Georgetown University, United States of America
A fast-growing body of research (e.g. Goter 2006) has directed our attention to linguistic landscape, an understudied area of language use in the past. Visual language on public display, such as street signs and shop signs, reflects language policies (e.g. Hult 2006), highlights the interdependence between language and its material context (Scollon and Scollon 2003), and indexes social change (Pan and Scollon 2000). This paper contributes to the discussion through a case study of Washington, DC’s Chinatown, where the minority group struggles for existence through constructing a bilingual streetscape. Taking a social semiotic approach (Hodge and Kress 1988), the current study situates the linguistic landscape of Chinatown in a historic flow of texts and interactions, in order to capture the conflicts and negotiations in the social process of its resemiotization (Iedema 2003).
Data for this project consist of photos of shop signs in Washington’s Chinatown, the Chinatown Design Guidelines Study, and field notes from the author’s participant observations in community events. Instead of focusing on what constitutes the linguistic landscape of Chinatown, the study aims at understanding how the linguistic landscape came about.
The focus of this discussion is the construction of boundary. In the Chinatown Design Guidelines Study, boundary is listed as one of the key areas that needs intensification of Chinese characteristics. While suggested approaches include installing stone gates with welcome banners and stone columns with information maps, the only measure that was implemented in practice is commercial signage in Chinese characters. As all storefronts, including those of Western businesses, within the boundary of Chinatown, are required to carry Chinese shop signs, the dotted boundary lines in the guidelines were thus translated into streets separating Chinatown’s bilingual landscape from the monolingual landscape of the rest of the downtown area. Such linguistic construction of boundary was also noticed in local interactions. For example, on Chinese New Year, staff at the community center greeted visitors with mandarin Chinese at the entrance, even though most of them did not understand the language.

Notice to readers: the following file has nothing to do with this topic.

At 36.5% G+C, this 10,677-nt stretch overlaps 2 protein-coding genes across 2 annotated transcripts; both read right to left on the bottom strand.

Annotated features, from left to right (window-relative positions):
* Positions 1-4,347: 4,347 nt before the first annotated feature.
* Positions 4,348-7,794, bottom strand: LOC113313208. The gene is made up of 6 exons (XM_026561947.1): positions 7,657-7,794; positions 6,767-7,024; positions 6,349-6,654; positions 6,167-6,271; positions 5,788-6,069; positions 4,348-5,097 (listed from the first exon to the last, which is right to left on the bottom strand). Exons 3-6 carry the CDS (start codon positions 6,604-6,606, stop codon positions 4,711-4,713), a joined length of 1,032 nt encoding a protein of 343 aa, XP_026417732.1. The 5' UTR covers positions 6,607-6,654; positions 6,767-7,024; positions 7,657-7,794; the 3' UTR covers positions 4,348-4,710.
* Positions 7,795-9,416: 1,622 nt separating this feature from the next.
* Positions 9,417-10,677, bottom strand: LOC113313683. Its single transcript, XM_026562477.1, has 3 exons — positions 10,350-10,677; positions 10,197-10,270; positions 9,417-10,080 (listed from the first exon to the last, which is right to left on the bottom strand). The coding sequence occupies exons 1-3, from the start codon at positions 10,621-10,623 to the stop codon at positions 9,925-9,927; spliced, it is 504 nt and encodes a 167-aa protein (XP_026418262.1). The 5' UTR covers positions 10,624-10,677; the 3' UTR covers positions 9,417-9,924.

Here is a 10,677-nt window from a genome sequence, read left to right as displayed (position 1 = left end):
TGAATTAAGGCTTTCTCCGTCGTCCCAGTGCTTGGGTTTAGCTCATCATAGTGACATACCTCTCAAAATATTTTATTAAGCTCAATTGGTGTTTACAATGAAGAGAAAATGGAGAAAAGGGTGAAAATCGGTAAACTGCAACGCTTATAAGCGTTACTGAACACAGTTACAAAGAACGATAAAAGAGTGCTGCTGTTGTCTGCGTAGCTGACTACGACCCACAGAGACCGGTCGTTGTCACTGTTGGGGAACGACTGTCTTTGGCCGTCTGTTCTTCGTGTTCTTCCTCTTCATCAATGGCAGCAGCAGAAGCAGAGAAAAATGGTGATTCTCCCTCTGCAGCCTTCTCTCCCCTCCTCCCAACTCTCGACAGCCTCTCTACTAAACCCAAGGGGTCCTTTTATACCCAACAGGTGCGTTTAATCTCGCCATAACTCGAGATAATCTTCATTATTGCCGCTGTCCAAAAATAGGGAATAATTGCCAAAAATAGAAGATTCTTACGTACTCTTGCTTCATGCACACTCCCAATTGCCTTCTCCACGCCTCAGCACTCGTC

However, not everything was successfully resemiotized from the design into material existence. Other more substantial suggestions made in the guidelines, such as a mixed-use center with traditional Chinese roof and bus shelters in Chinese styles, remain unrealized, as they are in conflict with dominant discourse systems of commercial development and transportation authority.
Thus, connecting design guidelines with current linguistic landscape and social interactions situated in Chinatown, we can see not only what is there but also what is not there and why. Tracing the resemiotization process of linguistic landscape provides us with a window into what has survived and also what has been deleted during the social process of struggles and negotiations.
Session: POSTERS: Focus on variation, migration, minority languages
Thursday, April 3, 2008, 12:45-15:45